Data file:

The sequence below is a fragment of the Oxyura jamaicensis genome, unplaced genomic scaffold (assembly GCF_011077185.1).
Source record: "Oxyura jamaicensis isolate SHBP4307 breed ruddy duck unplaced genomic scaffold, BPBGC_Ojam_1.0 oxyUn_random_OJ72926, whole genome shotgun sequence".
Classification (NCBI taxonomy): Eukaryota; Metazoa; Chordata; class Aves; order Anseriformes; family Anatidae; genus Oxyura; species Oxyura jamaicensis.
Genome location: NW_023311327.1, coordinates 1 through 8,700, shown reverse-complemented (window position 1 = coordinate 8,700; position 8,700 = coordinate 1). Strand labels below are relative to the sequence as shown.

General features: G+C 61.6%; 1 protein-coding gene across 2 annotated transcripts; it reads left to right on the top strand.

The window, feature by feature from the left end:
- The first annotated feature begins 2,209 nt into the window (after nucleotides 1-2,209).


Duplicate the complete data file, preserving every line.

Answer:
The sequence below is a fragment of the Oxyura jamaicensis genome, unplaced genomic scaffold (assembly GCF_011077185.1).
Source record: "Oxyura jamaicensis isolate SHBP4307 breed ruddy duck unplaced genomic scaffold, BPBGC_Ojam_1.0 oxyUn_random_OJ72926, whole genome shotgun sequence".
Classification (NCBI taxonomy): Eukaryota; Metazoa; Chordata; class Aves; order Anseriformes; family Anatidae; genus Oxyura; species Oxyura jamaicensis.
Genome location: NW_023311327.1, coordinates 1 through 8,700, shown reverse-complemented (window position 1 = coordinate 8,700; position 8,700 = coordinate 1). Strand labels below are relative to the sequence as shown.

General features: G+C 61.6%; 1 protein-coding gene across 2 annotated transcripts; it reads left to right on the top strand.

The window, feature by feature from the left end:
- The first annotated feature begins 2,209 nt into the window (after nucleotides 1-2,209).